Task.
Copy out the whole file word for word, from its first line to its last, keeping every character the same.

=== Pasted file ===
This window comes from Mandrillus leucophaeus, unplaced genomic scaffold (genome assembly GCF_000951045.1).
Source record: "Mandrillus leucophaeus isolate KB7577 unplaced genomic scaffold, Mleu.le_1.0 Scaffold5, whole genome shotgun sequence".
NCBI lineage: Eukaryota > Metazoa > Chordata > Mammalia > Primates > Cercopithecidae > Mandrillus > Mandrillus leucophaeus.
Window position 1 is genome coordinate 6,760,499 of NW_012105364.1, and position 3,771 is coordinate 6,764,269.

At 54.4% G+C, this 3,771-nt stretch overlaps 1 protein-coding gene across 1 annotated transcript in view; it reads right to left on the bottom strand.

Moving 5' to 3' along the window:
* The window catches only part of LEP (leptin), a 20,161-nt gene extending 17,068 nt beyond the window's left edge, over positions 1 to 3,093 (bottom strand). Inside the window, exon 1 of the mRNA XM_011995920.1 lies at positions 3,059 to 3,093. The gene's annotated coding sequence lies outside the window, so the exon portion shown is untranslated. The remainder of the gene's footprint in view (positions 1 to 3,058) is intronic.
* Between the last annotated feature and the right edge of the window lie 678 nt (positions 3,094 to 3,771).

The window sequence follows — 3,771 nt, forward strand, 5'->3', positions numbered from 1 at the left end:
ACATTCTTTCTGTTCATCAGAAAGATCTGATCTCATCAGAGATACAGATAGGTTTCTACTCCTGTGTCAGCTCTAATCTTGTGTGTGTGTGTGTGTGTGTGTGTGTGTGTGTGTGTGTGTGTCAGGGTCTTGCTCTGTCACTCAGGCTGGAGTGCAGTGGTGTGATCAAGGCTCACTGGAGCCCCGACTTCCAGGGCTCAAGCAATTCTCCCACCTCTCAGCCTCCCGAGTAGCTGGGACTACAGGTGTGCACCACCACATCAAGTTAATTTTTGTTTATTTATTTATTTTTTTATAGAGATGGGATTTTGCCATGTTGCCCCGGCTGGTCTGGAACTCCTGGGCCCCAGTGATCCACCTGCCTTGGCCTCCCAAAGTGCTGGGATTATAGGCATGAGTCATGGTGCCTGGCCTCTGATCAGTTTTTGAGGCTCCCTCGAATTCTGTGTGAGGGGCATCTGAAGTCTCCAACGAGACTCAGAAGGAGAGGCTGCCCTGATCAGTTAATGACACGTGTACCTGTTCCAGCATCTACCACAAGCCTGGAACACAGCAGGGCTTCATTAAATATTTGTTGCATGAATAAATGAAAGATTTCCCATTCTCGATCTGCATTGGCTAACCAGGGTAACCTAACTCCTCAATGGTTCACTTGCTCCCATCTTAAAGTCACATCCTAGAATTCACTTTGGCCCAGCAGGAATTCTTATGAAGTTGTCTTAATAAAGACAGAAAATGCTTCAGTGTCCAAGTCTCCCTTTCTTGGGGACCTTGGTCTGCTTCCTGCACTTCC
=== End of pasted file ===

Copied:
This window comes from Mandrillus leucophaeus, unplaced genomic scaffold (genome assembly GCF_000951045.1).
Source record: "Mandrillus leucophaeus isolate KB7577 unplaced genomic scaffold, Mleu.le_1.0 Scaffold5, whole genome shotgun sequence".
NCBI lineage: Eukaryota > Metazoa > Chordata > Mammalia > Primates > Cercopithecidae > Mandrillus > Mandrillus leucophaeus.
Window position 1 is genome coordinate 6,760,499 of NW_012105364.1, and position 3,771 is coordinate 6,764,269.

At 54.4% G+C, this 3,771-nt stretch overlaps 1 protein-coding gene across 1 annotated transcript in view; it reads right to left on the bottom strand.

Moving 5' to 3' along the window:
* The window catches only part of LEP (leptin), a 20,161-nt gene extending 17,068 nt beyond the window's left edge, over positions 1 to 3,093 (bottom strand). Inside the window, exon 1 of the mRNA XM_011995920.1 lies at positions 3,059 to 3,093. The gene's annotated coding sequence lies outside the window, so the exon portion shown is untranslated. The remainder of the gene's footprint in view (positions 1 to 3,058) is intronic.
* Between the last annotated feature and the right edge of the window lie 678 nt (positions 3,094 to 3,771).

The window sequence follows — 3,771 nt, forward strand, 5'->3', positions numbered from 1 at the left end:
ACATTCTTTCTGTTCATCAGAAAGATCTGATCTCATCAGAGATACAGATAGGTTTCTACTCCTGTGTCAGCTCTAATCTTGTGTGTGTGTGTGTGTGTGTGTGTGTGTGTGTGTGTGTGTGTCAGGGTCTTGCTCTGTCACTCAGGCTGGAGTGCAGTGGTGTGATCAAGGCTCACTGGAGCCCCGACTTCCAGGGCTCAAGCAATTCTCCCACCTCTCAGCCTCCCGAGTAGCTGGGACTACAGGTGTGCACCACCACATCAAGTTAATTTTTGTTTATTTATTTATTTTTTTATAGAGATGGGATTTTGCCATGTTGCCCCGGCTGGTCTGGAACTCCTGGGCCCCAGTGATCCACCTGCCTTGGCCTCCCAAAGTGCTGGGATTATAGGCATGAGTCATGGTGCCTGGCCTCTGATCAGTTTTTGAGGCTCCCTCGAATTCTGTGTGAGGGGCATCTGAAGTCTCCAACGAGACTCAGAAGGAGAGGCTGCCCTGATCAGTTAATGACACGTGTACCTGTTCCAGCATCTACCACAAGCCTGGAACACAGCAGGGCTTCATTAAATATTTGTTGCATGAATAAATGAAAGATTTCCCATTCTCGATCTGCATTGGCTAACCAGGGTAACCTAACTCCTCAATGGTTCACTTGCTCCCATCTTAAAGTCACATCCTAGAATTCACTTTGGCCCAGCAGGAATTCTTATGAAGTTGTCTTAATAAAGACAGAAAATGCTTCAGTGTCCAAGTCTCCCTTTCTTGGGGACCTTGGTCTGCTTCCTGCACTTCC